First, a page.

My problem with WordPress.com blogs

Don’t get me wrong. WordPress.com is awesome. It’s got features oozing out of its ears that the self-hosted version of WordPress can only dream of. That’s what you get when the entire system is centralized and you control the flow of feature updates.

I should like writing here. I really should. It’s a smooth operation. But I don’t. I don’t and I can’t get over it.

WordPress.com: It’s not you; it’s me.

I have been raised to believe in the philosophy of the self-made Internet. Chalk it up to following people like Dave Winer, Cory Doctorow and Craig Newmark, guys who just build stuff all the time. If it doesn’t exist, they build it; and if it does exist, especially in a commercial application, they question whether it is something we’d be better off doing for ourselves.

In general, the answer to that investigation is that it’s almost always something we’d be better off doing ourselves. And such is my entrenched position about WordPress, which I have self hosted since that time back in, like, 2003 when I realized that manually updating an HTML document was not an efficient way of publishing lots of material online.

I have other blogs. I have my own hosting, a couple of domains. I have Becker’s Online Journal and Hypercrit. I only really update BOJ and that’s mostly for work, so I need to be more professional in what I post there.

I also have a Tumblr account, which is cool and all but feels like a waste of time since finding stuff is really hard to do on Tumblr. Then I have a development blog and newsroom blog hosted on the Chronicle’s CMS.

Nowhere do I post purely personal views. Perhaps that’s what the WordPress.com version of BOJ could be for…

Now cue the archivist in me who says you should not split up the databases. You should designate a new category in your self-hosted blog and post personal stuff there. Keep it all together. Keep it secret. Keep it safe.

But I want the flashy features that are built in to WordPress.com. I want them despite the ads it puts on my pages. I want it and don’t want to have to install a bucketful of plugins on my self-hosted site, slowing the site down more than the flashiness is worth.

So what am I to do? Dilute my audience and split my database? Hold to my ideals about a self-made Web?

I don’t know. I just don’t know what to do about my pressing first-world problem.

Roll my own news site

My attention span has been somewhat divided lately, as I have started a new blog to summarize the news from my town and region.

I grew sick of not having all the news I want to read in one place and of my local news outlets not having the sense to syndicated their content with RSS feeds so that I could roll my own little Yahoo Pipes feed. Also, Google News is worthless for Bozeman, Mont. It mostly pulls in all the news I’ve already read and misses half the stories I might find by looking just a bit harder.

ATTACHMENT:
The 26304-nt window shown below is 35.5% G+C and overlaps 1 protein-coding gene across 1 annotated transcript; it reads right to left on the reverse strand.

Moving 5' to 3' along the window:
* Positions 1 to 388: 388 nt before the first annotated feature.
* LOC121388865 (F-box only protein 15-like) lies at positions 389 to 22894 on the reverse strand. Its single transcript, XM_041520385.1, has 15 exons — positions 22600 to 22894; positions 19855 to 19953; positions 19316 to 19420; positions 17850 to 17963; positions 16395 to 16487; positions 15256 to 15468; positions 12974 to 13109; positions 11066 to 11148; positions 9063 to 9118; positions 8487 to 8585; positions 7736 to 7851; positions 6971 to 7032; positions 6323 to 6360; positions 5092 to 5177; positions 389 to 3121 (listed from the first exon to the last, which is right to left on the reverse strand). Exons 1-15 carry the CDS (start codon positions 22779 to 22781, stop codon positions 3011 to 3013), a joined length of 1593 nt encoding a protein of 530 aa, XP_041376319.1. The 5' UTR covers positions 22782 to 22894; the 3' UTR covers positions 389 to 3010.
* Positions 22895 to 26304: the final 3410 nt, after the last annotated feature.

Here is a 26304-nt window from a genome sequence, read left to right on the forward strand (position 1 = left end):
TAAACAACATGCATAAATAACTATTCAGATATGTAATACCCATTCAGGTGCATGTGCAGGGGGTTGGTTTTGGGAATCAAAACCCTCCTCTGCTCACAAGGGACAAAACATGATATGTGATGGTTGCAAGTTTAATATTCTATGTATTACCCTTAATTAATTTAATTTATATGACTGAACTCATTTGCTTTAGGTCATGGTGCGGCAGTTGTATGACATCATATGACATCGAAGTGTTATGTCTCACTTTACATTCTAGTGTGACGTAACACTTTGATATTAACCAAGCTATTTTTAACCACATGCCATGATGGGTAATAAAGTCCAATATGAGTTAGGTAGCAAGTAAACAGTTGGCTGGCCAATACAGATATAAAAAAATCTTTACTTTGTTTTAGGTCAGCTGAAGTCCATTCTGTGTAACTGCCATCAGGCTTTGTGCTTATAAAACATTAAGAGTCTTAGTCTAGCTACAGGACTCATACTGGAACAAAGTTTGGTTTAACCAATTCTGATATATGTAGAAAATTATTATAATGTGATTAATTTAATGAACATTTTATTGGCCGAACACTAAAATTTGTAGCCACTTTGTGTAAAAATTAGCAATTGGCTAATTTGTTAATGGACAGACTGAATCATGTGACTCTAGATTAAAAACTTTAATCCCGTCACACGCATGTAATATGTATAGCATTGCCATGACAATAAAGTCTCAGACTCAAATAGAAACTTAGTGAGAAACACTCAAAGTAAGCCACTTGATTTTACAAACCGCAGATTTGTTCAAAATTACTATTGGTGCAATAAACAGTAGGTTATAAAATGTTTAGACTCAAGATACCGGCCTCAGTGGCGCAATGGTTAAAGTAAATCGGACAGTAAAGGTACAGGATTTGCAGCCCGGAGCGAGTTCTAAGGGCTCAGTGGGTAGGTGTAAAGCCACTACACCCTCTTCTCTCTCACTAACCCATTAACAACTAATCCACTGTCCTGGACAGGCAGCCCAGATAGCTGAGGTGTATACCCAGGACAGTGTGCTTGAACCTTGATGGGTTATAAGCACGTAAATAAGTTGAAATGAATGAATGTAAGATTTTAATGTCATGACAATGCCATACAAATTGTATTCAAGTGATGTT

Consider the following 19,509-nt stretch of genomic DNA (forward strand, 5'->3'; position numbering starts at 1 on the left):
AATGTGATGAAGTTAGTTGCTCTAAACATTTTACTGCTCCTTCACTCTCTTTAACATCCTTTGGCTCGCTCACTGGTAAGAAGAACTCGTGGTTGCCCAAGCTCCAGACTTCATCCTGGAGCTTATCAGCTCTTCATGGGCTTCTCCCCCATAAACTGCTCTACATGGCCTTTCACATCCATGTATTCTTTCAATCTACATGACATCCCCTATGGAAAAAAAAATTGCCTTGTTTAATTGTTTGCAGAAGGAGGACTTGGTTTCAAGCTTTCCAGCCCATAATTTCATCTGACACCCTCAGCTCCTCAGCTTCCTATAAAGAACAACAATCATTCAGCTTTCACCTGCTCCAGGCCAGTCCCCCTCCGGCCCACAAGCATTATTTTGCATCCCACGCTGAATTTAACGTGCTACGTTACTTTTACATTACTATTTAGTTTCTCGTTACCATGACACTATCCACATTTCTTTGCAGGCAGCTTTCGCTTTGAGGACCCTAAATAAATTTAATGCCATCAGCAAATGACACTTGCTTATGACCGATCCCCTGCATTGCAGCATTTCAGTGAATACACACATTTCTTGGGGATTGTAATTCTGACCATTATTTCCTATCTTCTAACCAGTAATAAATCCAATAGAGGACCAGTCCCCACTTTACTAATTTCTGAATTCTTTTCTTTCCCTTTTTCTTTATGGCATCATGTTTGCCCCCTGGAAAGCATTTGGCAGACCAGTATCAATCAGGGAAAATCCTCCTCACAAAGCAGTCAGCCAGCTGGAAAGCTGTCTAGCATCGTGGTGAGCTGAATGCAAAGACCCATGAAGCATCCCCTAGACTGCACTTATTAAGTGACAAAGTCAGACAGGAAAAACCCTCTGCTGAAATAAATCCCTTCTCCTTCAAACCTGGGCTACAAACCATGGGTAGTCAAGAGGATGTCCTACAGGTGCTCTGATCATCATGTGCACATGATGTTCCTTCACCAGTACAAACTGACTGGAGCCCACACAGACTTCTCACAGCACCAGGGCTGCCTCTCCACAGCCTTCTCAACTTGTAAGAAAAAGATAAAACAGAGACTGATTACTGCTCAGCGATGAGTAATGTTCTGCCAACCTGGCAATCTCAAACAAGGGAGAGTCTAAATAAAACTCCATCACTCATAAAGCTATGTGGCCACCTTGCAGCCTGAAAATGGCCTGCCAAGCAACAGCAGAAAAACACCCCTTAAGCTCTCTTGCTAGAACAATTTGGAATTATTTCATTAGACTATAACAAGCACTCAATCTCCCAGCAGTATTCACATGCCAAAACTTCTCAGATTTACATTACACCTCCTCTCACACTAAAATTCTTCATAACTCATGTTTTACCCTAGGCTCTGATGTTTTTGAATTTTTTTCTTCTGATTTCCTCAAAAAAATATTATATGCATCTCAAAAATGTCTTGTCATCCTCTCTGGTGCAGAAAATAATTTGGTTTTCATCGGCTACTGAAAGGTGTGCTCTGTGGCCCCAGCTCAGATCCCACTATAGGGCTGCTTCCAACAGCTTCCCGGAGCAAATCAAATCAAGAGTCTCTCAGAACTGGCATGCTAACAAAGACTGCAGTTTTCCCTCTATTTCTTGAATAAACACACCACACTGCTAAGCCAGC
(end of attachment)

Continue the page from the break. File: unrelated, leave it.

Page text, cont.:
So I started a simple little blog called the Bozeman Post. I read the news and write little summaries of it – no longer than three short paragraphs. Add a link to the original and voila! A spiffy little news site – no ads, no images, RSS and a simple layout. It’s just what I wanted.

Oh, and if you’re a local or if you’re just interested in reading it, take this into consideration: I have a job and a life. I’m maintaining the site as a hobby, so sometimes I might not update it. Oh well.

Oh, and another thing. Yes, I am thinking about using a social bookmarking service like Delicious to do this automatically in the form of a link roll or something like that. So far, I haven’t decided whether I want to do that or not. It might be easier than what I do now, though I’d still have to spend the time writing the summaries.

Comment snobbery

Do you comment more on blogs that make it easy to comment? I think the answer to that question has to be yes. But as I looked at my Disqus comment list today, I realized that most of the comments I have actually made on blogs in the past month have been made on blogs that use the Disqus engine — and most of those comments have been made on Louis Gray’s blog, for some reason. I don’t know, I guess his writing is just commentable or something…

Anyhow, what I’m wondering is this: Do any of you out there in the great big blogosphere find that you are commenting more on sites that use these comment aggregation systems, such as Disqus or InstateDebate?

If you do find yourself commenting more on one of those sites, then I wonder if you also find yourself commenting mostly on sites that use that particular comment system. In other words, has the advent of such cross-site services broadened your blog commenting or narrowed it?